Parental discourse and identity management in the talk of indigenous and migrant speakers
This article integrates discursive psychology and argumentation studies to discuss the regularities identified in two sets of data – focus group discussions amongst indigenous Greeks residing in Central Northern Greece and interviews with non-indigenous women with children, resident in the greater London area. The initial regularity identified consisted of participants talking as parents and talking about children mobilizing the normative expectations of parenthood in voicing strong views about ‘others’ from ethnic, cultural and racial backgrounds other than those of the speakers. This seemed to function as a form of denial, identifying further regularities in the discursive strategies used by participants and in the lines of arguments developed. Furthermore, two themes emerged as commonplace in talking about ‘others’ in the lines of argument developed by participants – security/insecurity and hierarchies. These regularities are considered and the potentials of analysing discourse from two integrated approaches are discussed.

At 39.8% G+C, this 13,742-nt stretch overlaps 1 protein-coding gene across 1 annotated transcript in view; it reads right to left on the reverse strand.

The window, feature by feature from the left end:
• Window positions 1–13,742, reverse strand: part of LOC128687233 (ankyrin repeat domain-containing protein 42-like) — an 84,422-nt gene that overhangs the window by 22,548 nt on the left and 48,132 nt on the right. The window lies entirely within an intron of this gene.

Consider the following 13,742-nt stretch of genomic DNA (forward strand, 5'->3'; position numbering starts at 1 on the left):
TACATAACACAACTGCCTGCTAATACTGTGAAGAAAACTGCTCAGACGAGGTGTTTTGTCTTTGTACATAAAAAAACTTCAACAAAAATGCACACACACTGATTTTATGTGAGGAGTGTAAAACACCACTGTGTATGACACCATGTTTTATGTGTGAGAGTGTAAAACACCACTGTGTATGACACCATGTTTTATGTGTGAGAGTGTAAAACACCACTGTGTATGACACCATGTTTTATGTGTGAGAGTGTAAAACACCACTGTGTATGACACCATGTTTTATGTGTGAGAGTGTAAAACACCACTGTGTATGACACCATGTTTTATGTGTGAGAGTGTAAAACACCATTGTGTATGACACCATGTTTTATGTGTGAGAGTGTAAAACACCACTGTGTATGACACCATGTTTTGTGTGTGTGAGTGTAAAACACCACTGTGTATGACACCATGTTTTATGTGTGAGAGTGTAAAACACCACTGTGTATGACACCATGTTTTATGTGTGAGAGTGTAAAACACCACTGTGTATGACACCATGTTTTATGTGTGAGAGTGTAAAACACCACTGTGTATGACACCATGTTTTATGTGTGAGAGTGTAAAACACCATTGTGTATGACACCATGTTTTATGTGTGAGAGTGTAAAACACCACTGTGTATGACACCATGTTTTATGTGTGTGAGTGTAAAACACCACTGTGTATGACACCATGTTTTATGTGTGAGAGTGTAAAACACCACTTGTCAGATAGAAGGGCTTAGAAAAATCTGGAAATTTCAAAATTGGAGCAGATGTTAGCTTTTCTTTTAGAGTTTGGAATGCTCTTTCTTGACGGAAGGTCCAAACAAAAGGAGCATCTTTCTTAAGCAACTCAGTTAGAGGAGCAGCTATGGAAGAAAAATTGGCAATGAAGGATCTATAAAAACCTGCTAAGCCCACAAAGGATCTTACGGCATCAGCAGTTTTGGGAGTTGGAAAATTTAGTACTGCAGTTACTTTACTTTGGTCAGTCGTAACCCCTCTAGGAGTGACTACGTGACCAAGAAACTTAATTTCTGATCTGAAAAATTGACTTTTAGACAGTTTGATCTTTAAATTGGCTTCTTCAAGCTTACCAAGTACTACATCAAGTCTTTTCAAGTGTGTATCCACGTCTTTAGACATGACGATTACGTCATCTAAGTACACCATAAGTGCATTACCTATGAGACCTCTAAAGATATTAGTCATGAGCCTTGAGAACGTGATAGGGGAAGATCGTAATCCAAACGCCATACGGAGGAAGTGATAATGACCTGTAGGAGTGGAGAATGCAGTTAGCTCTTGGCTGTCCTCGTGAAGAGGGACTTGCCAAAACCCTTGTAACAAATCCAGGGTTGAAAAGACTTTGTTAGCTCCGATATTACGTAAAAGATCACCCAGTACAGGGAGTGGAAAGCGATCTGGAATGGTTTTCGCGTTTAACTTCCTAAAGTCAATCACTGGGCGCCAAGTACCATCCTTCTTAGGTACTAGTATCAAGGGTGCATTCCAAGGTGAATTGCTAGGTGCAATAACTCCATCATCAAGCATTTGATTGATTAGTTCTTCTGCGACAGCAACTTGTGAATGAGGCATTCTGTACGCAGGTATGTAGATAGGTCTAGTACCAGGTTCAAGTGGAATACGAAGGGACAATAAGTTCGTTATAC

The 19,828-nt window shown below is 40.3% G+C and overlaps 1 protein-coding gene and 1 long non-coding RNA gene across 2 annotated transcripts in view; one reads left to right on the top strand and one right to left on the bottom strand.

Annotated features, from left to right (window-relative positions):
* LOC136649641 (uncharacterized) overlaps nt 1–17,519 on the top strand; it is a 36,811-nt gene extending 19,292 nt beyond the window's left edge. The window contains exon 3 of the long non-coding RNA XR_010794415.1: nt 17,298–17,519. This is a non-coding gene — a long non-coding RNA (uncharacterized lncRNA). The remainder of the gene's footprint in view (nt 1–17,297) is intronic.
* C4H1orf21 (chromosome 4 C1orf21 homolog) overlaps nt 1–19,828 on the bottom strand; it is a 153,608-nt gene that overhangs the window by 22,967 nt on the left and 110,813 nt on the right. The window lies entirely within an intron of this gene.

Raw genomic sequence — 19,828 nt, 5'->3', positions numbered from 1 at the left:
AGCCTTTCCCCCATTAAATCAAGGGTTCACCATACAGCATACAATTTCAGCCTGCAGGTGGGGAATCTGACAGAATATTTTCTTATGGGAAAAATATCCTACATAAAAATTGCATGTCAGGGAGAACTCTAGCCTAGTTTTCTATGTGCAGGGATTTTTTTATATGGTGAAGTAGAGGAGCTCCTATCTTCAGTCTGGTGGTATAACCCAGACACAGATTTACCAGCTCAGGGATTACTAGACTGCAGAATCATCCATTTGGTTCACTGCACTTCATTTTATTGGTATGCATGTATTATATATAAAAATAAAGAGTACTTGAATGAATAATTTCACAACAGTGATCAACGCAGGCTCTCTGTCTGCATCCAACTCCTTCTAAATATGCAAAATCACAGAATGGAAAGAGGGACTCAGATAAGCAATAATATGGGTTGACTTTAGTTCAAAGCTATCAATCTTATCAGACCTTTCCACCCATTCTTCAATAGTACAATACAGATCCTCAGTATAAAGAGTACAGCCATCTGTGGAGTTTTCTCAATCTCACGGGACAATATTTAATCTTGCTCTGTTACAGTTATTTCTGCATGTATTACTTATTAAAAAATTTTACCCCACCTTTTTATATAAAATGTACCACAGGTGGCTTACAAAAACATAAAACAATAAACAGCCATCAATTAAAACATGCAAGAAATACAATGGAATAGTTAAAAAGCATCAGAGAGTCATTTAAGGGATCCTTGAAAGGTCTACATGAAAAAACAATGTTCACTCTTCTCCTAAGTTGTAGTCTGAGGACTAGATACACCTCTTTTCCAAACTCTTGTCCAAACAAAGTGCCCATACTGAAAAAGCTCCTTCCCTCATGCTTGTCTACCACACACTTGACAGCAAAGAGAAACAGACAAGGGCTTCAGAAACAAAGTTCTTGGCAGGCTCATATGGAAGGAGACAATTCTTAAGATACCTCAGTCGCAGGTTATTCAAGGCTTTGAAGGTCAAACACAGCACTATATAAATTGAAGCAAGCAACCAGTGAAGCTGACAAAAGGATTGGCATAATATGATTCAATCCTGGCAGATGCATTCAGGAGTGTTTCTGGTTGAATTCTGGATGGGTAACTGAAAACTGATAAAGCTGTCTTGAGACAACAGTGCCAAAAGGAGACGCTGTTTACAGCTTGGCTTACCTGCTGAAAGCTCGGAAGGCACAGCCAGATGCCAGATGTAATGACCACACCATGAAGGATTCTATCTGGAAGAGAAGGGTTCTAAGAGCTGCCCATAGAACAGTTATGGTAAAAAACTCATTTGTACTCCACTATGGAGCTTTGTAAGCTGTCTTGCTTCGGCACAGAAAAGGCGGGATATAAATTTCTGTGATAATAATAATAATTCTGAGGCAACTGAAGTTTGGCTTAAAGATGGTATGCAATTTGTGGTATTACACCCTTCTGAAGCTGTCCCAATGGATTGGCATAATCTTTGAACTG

Discourse & Society 25 (1)
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